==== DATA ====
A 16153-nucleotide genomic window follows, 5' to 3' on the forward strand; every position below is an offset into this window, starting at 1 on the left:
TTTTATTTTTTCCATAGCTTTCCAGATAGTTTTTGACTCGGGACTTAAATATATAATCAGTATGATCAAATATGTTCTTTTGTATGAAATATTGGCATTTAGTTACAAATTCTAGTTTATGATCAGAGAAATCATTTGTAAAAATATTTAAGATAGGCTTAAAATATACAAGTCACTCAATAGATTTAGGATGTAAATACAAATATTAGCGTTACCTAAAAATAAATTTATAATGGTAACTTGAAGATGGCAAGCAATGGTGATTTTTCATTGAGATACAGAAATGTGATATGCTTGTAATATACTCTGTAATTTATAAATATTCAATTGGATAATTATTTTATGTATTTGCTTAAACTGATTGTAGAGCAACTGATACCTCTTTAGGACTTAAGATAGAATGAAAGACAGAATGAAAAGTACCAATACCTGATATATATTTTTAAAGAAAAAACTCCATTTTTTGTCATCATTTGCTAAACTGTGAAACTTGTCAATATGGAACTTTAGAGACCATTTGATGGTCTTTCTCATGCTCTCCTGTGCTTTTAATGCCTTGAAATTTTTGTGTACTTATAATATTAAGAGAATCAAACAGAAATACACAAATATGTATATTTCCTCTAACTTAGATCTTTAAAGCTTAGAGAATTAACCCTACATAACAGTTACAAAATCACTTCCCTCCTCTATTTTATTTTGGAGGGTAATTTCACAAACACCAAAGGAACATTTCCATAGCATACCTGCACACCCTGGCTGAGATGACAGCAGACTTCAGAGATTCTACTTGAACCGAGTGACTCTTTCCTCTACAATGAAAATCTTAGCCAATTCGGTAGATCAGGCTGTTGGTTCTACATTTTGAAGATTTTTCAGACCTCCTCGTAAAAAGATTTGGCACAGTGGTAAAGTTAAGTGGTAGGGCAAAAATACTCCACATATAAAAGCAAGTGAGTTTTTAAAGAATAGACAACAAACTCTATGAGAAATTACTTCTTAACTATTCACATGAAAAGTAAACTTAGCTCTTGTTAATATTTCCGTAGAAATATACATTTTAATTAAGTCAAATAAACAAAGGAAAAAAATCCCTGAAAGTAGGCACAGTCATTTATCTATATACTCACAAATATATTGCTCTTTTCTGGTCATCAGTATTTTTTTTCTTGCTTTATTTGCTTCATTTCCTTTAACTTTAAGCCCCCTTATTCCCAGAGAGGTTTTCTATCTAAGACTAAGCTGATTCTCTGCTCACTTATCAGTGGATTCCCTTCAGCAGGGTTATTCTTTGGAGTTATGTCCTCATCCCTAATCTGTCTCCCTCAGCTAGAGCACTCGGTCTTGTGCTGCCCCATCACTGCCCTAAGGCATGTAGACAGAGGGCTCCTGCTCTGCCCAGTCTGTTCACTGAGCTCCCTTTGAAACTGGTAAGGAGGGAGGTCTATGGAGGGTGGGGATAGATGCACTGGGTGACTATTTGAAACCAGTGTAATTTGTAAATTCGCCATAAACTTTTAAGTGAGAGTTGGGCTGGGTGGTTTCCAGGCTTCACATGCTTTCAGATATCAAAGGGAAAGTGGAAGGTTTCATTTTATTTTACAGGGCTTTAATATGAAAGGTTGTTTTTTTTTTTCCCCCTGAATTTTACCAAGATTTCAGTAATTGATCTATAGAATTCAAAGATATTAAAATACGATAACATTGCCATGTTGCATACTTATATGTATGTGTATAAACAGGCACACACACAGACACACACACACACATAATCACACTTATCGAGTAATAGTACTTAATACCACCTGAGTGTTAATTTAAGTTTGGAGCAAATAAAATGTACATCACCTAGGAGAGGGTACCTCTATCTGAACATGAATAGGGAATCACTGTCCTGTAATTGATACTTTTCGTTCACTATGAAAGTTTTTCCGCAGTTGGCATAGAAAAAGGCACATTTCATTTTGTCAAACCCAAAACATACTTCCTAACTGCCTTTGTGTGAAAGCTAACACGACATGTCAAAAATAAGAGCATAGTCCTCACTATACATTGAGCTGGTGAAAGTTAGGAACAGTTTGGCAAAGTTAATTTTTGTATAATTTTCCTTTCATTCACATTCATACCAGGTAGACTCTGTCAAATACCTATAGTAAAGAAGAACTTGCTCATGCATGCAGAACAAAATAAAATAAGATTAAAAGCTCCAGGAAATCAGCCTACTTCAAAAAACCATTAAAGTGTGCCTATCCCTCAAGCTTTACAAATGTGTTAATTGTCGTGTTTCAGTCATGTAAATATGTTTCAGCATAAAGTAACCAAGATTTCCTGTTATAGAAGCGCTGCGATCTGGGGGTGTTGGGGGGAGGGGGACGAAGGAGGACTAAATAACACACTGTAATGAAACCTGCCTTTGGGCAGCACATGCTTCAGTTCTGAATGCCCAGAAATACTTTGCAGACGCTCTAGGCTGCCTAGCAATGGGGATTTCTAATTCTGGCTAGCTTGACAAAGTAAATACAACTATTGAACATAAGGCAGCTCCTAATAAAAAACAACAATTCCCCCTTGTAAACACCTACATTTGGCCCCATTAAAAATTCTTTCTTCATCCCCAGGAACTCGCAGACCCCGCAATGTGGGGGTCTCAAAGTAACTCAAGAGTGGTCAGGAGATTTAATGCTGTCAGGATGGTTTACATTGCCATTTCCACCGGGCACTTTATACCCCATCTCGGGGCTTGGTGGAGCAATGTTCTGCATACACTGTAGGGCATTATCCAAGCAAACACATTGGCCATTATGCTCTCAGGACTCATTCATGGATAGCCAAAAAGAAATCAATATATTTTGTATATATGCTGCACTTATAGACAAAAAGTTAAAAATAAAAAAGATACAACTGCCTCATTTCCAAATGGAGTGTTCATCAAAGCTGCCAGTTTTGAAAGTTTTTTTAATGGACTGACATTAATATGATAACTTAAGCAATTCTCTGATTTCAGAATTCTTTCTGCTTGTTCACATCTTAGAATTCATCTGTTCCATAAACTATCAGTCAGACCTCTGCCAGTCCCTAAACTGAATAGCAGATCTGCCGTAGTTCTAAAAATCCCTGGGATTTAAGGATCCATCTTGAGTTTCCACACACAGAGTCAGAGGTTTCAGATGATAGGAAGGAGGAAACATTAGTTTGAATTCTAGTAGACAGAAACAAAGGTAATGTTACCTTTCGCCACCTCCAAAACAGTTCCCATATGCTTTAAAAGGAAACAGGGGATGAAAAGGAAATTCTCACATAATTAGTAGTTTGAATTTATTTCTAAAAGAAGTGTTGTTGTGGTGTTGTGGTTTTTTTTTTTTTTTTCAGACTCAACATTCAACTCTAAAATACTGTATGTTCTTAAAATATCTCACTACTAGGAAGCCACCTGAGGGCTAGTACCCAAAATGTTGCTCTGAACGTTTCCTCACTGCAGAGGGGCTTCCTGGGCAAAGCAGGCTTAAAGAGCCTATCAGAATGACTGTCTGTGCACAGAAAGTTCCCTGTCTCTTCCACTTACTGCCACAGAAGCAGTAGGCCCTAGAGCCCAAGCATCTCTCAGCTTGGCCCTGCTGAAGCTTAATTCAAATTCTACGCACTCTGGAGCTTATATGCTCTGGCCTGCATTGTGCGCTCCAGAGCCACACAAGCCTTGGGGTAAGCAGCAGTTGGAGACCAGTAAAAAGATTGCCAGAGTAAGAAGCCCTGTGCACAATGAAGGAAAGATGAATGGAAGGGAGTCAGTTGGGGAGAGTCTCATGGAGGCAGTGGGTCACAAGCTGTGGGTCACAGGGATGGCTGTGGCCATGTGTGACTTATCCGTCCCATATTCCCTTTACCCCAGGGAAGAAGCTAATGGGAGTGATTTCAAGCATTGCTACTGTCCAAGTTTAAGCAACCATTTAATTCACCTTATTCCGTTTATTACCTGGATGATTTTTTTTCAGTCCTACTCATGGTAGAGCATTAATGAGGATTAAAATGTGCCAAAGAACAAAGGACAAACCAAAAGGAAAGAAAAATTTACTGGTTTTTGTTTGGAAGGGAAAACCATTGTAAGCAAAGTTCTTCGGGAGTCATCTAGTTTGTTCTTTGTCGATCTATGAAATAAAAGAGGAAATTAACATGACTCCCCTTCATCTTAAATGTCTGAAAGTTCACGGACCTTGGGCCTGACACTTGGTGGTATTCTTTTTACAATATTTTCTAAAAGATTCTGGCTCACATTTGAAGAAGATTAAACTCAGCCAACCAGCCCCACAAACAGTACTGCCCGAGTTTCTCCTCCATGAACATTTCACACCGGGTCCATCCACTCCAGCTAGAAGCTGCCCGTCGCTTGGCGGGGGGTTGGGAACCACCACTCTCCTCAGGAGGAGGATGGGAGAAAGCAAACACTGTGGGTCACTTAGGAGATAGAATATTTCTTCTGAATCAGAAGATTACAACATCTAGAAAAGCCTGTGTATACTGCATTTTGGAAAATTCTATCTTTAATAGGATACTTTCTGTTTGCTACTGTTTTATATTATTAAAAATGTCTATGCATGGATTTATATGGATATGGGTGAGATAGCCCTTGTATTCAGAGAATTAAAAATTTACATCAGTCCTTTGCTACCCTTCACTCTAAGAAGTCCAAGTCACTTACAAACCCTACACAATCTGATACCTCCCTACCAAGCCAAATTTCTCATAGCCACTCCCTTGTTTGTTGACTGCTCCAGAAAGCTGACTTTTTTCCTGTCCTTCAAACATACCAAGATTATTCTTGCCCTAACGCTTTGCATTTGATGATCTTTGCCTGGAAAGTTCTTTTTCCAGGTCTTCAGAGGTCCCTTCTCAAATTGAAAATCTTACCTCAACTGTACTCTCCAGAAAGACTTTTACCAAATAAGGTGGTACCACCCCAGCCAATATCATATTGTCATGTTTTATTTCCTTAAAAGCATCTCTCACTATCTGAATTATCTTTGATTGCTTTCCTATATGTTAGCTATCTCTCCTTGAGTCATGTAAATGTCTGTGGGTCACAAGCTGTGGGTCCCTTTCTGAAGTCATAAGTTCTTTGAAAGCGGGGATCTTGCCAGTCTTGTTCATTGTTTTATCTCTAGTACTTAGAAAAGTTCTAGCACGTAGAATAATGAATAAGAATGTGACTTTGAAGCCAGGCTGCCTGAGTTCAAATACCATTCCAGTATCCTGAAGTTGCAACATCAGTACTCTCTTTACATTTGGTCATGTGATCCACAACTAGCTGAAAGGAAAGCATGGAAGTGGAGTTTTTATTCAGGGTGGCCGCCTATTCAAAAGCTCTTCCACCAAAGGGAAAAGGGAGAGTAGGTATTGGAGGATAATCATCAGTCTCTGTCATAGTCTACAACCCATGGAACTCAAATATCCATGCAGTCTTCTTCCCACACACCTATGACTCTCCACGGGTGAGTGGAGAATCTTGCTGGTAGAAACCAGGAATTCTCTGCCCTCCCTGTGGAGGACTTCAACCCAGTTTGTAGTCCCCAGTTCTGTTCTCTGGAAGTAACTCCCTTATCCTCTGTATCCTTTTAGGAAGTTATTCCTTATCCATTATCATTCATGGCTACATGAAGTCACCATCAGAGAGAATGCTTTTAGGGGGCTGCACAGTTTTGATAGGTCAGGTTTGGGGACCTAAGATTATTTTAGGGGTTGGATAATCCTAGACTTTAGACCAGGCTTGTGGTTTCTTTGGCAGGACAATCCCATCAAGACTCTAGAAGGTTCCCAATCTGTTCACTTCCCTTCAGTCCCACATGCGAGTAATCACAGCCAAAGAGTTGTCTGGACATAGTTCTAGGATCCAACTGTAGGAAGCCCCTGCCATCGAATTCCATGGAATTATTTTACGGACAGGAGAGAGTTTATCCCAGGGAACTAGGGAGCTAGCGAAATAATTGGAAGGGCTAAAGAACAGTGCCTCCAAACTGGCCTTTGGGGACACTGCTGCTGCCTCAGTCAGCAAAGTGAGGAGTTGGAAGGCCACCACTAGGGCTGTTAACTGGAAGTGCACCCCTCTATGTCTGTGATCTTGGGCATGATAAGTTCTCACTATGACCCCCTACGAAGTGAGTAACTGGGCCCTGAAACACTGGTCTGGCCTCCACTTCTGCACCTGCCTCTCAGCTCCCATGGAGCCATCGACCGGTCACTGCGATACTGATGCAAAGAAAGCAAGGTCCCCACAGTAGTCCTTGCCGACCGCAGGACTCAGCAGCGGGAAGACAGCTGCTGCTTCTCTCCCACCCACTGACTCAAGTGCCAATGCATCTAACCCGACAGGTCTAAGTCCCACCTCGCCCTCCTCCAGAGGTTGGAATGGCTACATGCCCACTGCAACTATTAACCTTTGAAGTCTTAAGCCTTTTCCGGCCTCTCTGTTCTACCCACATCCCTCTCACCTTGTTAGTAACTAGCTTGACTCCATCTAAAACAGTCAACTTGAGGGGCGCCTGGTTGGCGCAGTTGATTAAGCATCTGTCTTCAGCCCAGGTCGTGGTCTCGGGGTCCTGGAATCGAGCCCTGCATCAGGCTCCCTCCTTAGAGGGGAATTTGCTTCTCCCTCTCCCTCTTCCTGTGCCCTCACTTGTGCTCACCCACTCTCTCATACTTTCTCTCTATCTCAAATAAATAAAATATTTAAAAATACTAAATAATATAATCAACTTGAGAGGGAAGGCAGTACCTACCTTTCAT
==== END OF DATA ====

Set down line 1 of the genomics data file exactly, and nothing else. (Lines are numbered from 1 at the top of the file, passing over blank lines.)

A 16153-nucleotide genomic window follows, 5' to 3' on the forward strand; every position below is an offset into this window, starting at 1 on the left: